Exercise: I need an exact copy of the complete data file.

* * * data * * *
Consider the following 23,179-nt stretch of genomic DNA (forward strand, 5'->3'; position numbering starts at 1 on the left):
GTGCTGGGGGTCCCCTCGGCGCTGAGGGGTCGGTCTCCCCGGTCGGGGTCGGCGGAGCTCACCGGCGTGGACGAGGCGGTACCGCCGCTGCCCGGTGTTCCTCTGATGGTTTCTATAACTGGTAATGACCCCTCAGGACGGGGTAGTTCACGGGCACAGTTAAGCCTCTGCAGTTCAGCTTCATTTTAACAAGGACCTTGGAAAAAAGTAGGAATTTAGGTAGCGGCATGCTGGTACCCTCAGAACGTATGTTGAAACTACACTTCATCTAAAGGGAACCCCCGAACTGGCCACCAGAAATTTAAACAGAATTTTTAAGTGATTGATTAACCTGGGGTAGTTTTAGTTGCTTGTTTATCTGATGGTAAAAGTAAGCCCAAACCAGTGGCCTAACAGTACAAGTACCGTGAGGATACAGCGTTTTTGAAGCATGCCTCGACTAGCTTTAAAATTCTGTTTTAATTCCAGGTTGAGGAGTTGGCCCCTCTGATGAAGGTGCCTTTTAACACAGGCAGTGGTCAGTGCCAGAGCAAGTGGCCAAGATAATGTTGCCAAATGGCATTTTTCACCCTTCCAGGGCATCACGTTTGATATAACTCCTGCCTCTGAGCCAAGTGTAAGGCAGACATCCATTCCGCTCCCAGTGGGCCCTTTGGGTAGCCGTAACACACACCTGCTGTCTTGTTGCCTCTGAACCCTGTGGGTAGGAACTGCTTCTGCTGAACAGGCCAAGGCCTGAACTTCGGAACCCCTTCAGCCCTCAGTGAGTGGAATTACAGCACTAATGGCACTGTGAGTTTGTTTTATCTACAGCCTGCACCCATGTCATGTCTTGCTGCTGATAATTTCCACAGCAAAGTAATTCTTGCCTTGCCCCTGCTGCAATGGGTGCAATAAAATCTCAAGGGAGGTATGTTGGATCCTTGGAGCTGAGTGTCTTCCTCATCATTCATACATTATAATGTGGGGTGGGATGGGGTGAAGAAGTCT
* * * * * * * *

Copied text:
Consider the following 23,179-nt stretch of genomic DNA (forward strand, 5'->3'; position numbering starts at 1 on the left):
GTGCTGGGGGTCCCCTCGGCGCTGAGGGGTCGGTCTCCCCGGTCGGGGTCGGCGGAGCTCACCGGCGTGGACGAGGCGGTACCGCCGCTGCCCGGTGTTCCTCTGATGGTTTCTATAACTGGTAATGACCCCTCAGGACGGGGTAGTTCACGGGCACAGTTAAGCCTCTGCAGTTCAGCTTCATTTTAACAAGGACCTTGGAAAAAAGTAGGAATTTAGGTAGCGGCATGCTGGTACCCTCAGAACGTATGTTGAAACTACACTTCATCTAAAGGGAACCCCCGAACTGGCCACCAGAAATTTAAACAGAATTTTTAAGTGATTGATTAACCTGGGGTAGTTTTAGTTGCTTGTTTATCTGATGGTAAAAGTAAGCCCAAACCAGTGGCCTAACAGTACAAGTACCGTGAGGATACAGCGTTTTTGAAGCATGCCTCGACTAGCTTTAAAATTCTGTTTTAATTCCAGGTTGAGGAGTTGGCCCCTCTGATGAAGGTGCCTTTTAACACAGGCAGTGGTCAGTGCCAGAGCAAGTGGCCAAGATAATGTTGCCAAATGGCATTTTTCACCCTTCCAGGGCATCACGTTTGATATAACTCCTGCCTCTGAGCCAAGTGTAAGGCAGACATCCATTCCGCTCCCAGTGGGCCCTTTGGGTAGCCGTAACACACACCTGCTGTCTTGTTGCCTCTGAACCCTGTGGGTAGGAACTGCTTCTGCTGAACAGGCCAAGGCCTGAACTTCGGAACCCCTTCAGCCCTCAGTGAGTGGAATTACAGCACTAATGGCACTGTGAGTTTGTTTTATCTACAGCCTGCACCCATGTCATGTCTTGCTGCTGATAATTTCCACAGCAAAGTAATTCTTGCCTTGCCCCTGCTGCAATGGGTGCAATAAAATCTCAAGGGAGGTATGTTGGATCCTTGGAGCTGAGTGTCTTCCTCATCATTCATACATTATAATGTGGGGTGGGATGGGGTGAAGAAGTCT